Ping Karsten TR putters
Tuesday, March 11, 2014
Some large, high-MOI putters look like a potato masher on a stick, but for golfers who have trouble with distance control on the green, high-MOI putters can be helpful. Balls hit almost anywhere on the face roll nearly the same distance.
The trouble is that some players just can't get past the looks.
Last season Ping released the Scottsdale TR line of putters and said the classic-looking heads enhanced distance control thanks to a new multi-depth grooved face insert. Now the company is releasing the Karsten TR putters to build on their success.
The key to the performance of the Ping Karsten TR putters ("TR" stands for True Roll) is the grooved face. After studying the effects of grooves on putts, Ping discovered that deeper grooves slow down putts more than shallow grooves. Armed with that knowledge, Ping designed the face of the Karsten TR putters to have grooves that are deeper in the sweet spot and shallower near the heel and toe areas. Theoretically, this creates a hitting surface that rolls the ball to about the same distance on well-struck putts and those that slightly miss the sweet spot.
"It's a patented technology and something that we're extremely proud of," said Marty Jertson, Ping's director of product development. "We put a lot of work into optimizing the performance of [the grooved face], and it's something that I wouldn't be surprised to see us carry in all of our putter lines in the future. We can deliver more forgiveness without having to create higher inertia putters, so you can have a blade-style, low-MOI putter that gives you a high effective inertia. It's something that's really cool and something that we’ve been working on for a long time. We've finally done it."
The groove-depth profile has not been changed; the only difference between the grooved faces in the Karsten TR and last season's Scottsdale TR putters is the older putters featured an insert that housed the grooves. The new Karsten TR putters have grooves milled directly into the 17-4 stainless steel heads.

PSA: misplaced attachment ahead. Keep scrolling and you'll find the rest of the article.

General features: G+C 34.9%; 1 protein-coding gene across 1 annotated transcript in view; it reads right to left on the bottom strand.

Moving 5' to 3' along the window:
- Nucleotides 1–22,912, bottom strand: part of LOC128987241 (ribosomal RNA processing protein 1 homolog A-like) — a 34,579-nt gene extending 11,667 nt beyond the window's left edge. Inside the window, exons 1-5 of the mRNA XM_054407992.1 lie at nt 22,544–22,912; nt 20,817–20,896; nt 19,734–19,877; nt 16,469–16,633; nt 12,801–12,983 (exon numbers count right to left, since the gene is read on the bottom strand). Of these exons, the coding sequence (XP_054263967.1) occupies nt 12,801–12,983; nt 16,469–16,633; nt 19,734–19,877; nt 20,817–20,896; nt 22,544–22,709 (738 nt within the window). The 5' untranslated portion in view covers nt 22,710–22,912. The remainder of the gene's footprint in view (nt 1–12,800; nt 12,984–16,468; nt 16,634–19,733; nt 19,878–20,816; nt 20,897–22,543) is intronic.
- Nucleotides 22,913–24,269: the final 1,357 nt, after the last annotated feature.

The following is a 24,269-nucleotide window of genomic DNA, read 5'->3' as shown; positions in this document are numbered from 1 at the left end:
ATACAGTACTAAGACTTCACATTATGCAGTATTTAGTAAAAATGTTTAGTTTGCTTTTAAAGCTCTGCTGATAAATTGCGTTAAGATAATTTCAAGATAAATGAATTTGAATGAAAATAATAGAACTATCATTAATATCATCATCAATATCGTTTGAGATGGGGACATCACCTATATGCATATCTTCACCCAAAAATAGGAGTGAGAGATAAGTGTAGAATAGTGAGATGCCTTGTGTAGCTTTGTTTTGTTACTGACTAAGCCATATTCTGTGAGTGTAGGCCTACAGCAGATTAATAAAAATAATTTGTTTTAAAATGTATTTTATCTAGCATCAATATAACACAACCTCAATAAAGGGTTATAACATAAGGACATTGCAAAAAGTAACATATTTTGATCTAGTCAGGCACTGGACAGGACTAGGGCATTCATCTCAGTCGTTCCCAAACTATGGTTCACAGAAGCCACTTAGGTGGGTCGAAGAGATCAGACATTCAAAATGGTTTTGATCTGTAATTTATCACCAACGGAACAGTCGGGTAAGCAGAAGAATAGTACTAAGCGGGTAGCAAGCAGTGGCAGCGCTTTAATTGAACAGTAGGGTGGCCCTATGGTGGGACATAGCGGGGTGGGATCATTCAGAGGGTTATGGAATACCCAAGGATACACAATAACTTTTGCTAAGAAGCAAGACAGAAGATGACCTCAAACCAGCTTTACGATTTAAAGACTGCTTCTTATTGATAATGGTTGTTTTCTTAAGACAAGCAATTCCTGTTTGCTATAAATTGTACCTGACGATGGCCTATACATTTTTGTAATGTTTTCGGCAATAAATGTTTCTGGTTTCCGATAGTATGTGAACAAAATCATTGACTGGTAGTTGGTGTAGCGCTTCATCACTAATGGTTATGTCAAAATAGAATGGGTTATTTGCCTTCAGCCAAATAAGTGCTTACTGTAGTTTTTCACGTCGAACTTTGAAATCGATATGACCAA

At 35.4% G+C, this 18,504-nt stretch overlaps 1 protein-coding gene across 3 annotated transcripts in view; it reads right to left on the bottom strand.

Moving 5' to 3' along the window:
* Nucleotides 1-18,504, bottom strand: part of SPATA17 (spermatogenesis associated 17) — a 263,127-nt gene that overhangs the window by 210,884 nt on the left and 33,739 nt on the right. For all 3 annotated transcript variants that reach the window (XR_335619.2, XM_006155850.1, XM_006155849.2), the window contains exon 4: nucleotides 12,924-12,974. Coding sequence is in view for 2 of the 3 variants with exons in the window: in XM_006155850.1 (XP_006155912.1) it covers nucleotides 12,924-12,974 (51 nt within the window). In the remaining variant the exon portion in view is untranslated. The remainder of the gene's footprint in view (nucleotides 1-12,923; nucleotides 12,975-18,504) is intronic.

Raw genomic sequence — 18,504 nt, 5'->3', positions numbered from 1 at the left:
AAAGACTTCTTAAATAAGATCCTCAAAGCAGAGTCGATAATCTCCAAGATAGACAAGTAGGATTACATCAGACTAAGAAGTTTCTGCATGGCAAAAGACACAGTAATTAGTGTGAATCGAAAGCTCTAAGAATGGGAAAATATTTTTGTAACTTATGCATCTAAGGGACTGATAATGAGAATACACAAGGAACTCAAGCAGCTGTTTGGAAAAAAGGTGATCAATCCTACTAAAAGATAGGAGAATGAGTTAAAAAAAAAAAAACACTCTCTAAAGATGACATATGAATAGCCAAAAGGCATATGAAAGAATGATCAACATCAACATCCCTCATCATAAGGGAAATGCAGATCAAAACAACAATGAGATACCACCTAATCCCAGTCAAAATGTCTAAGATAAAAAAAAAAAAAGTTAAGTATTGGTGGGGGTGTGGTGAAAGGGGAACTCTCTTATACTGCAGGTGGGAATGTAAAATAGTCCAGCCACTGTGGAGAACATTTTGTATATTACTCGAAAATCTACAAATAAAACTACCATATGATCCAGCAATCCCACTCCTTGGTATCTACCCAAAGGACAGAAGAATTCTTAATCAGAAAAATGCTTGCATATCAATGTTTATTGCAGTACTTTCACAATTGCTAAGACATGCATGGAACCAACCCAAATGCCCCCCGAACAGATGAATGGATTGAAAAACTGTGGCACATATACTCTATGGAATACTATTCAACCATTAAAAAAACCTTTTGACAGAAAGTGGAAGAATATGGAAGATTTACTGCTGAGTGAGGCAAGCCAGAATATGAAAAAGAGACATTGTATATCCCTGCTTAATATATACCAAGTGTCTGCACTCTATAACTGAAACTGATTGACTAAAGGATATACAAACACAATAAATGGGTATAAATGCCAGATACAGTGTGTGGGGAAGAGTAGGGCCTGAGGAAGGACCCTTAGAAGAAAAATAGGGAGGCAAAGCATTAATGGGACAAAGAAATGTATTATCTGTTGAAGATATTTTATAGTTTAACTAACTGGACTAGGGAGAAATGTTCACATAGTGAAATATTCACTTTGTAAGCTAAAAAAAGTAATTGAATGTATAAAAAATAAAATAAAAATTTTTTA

"Inherently, there are some players out there who from a feel, look and performance standpoint aren't looking for an insert putter," Jertson said. "So to bring this technology to five of our most popular models, and deliver it without an insert, is something that we're really excited about."
Aside from milling the grooves into the putters, there are two other subtle differences between the Karsten TR and Scottsdale TR putters.
Ping gave the Karsten TR putters an elastomer badge behind the hitting surface. According to the company, the badge dampens vibration, enhances sound and improves feel.
While the Scottsdale TR putters had a black PVD finish, the Karsten TR putters have a golden finish.
"It's the same type of finish application that we use to make our drivers their sort of black, shiny color," Jertson said. "We use that same process, but we've chosen a different substrate alloy that we deposit onto the club that gives it that sort of modern-heritage, coppery look."
Each of the five Karsten TR putters will cost $162 when they arrive in pro shops in February, and all five have a colored shaft band that indicates which type of stroke the putter was optimized for. The green band on the Anser 2, B60 and Pal denote that they are ideal for players with a slight-arc putting stroke. The blue band indicates that the Anser 5 is for players with a straight stroke, and the red band indicates that the Zing should be a good option for golfers with a strong-arced putting stroke.